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Young beluga whale moved from Chicago to Tacoma

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TACOMA, Wash. (AP) — A thousand-pound, 6-year-old beluga whale arrived at Point Defiance Zoo & Aquarium early Sunday after a flight on a chartered military transport plane from his previous home at Chicago’s John G. Shedd Aquarium.

Qannik, an Inuit name for snowflake, traveled tucked inside an enormous, foam-padded plexiglass tank in the DC-8 plane for a cross-country flight that cost $84,000, according to officials at the Tacoma aquarium.

Point Defiance officials say they paid nearly $120,000 to bring their baby beluga to his new home.

Qannik (pronounced kah-NIK’) is the offspring of a female named Mauyak, who left Tacoma for Chicago in 1997. Both whales belong to Point Defiance and are participants in a nationwide cooperative breeding program.

The aquarium kept the timing of Qannik’s move under wraps to stave off protests, officials told The News Tribune of Tacoma for a story posted on the paper’s Web site Sunday.

Some animal rights activists argue whales should not be held in captivity, and they oppose airlifting the marine mammals.

A veterinarian monitored Qannik throughout the trip, Point Defiance officials said Sunday.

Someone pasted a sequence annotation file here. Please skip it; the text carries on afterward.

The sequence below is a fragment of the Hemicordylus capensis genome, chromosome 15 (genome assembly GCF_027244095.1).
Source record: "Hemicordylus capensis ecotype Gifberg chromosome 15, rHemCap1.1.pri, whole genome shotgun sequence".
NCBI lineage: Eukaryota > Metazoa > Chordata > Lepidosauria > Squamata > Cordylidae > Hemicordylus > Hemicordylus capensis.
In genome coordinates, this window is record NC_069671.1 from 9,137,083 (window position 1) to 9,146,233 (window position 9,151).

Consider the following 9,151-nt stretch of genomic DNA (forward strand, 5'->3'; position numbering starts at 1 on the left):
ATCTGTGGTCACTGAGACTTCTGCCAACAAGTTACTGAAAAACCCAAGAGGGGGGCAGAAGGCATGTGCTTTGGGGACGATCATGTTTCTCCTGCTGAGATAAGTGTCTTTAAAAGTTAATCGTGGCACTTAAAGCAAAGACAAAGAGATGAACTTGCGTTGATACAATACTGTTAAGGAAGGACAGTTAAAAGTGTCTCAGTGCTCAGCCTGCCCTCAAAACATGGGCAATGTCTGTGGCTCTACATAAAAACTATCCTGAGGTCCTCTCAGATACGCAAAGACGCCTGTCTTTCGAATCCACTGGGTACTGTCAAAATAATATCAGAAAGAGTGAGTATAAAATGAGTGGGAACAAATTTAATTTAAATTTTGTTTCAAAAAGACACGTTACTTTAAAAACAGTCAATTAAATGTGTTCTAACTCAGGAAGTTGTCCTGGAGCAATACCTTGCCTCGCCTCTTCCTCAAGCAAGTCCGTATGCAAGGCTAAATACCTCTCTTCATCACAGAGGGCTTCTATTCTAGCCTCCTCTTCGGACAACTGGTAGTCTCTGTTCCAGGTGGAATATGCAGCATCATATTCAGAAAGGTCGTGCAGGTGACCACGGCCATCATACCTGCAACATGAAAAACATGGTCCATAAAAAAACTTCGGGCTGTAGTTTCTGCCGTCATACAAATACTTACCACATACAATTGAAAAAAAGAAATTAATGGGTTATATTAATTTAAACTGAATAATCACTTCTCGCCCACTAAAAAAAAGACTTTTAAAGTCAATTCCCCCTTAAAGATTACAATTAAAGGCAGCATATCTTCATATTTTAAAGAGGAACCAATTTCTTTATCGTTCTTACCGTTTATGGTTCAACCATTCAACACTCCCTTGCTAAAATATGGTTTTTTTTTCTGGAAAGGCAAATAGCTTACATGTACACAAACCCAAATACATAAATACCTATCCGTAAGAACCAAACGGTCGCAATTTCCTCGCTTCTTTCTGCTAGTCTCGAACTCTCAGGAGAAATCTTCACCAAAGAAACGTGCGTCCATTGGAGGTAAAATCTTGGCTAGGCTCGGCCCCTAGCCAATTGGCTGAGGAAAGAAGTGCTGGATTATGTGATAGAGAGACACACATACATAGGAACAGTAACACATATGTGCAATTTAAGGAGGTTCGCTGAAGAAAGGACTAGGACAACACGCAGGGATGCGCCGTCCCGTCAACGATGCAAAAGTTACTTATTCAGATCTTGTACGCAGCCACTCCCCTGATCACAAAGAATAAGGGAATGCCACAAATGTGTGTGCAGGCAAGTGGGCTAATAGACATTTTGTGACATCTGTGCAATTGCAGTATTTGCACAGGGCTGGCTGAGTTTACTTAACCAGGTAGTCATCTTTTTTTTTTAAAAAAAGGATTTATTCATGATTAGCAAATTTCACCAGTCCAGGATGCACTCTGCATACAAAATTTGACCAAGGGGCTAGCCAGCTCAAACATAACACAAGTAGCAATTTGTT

“While we are fully prepared for emergencies during transport, the need for medical intervention is highly unlikely,” Dr. Allison Case said in a statement.

Qannik was born in August 2000, a year after the first successful birth of a female beluga at the Shedd. Currently 11 feet long and about 1,000 pounds, Qannik is expected to reach 14 to 16 feet in length and possibly double his weight within a few years.

In Tacoma, he’ll be joining Beethoven, a 14-year-old male beluga who has been swimming solo since his tank mate, Turner, died of a liver malady in September.

Qannik’s trainer from the Shedd Aquarium and his new trainer from Point Defiance each made the 2,000-mile journey with him from Chicago to Tacoma. Veterinarians will determine when Qannik is ready to meet Beethoven.

Qannik’s trainers told The News Tribune they may keep him isolated for days, even weeks, if necessary.

Mauyak, whose name means soft snow, arrived in Tacoma in 1984 after being captured from Hudson Bay in Manitoba. She gave birth to two calves at Point Defiance, but both died — the first in 1992 of a malformed respiratory system and the second two years later of drowning when her blow hole opened under water.

The death of the second calf was attributed to Mauyak’s inexperience, so to help her learn by watching other females she was moved to the Chicago aquarium in 1997 as part of a national cooperative breeding program.

She bore another calf that also died soon after birth in 1998, then was successful with Qannik after witnessing several other whales deliver their young.


Posted 6/11/2007




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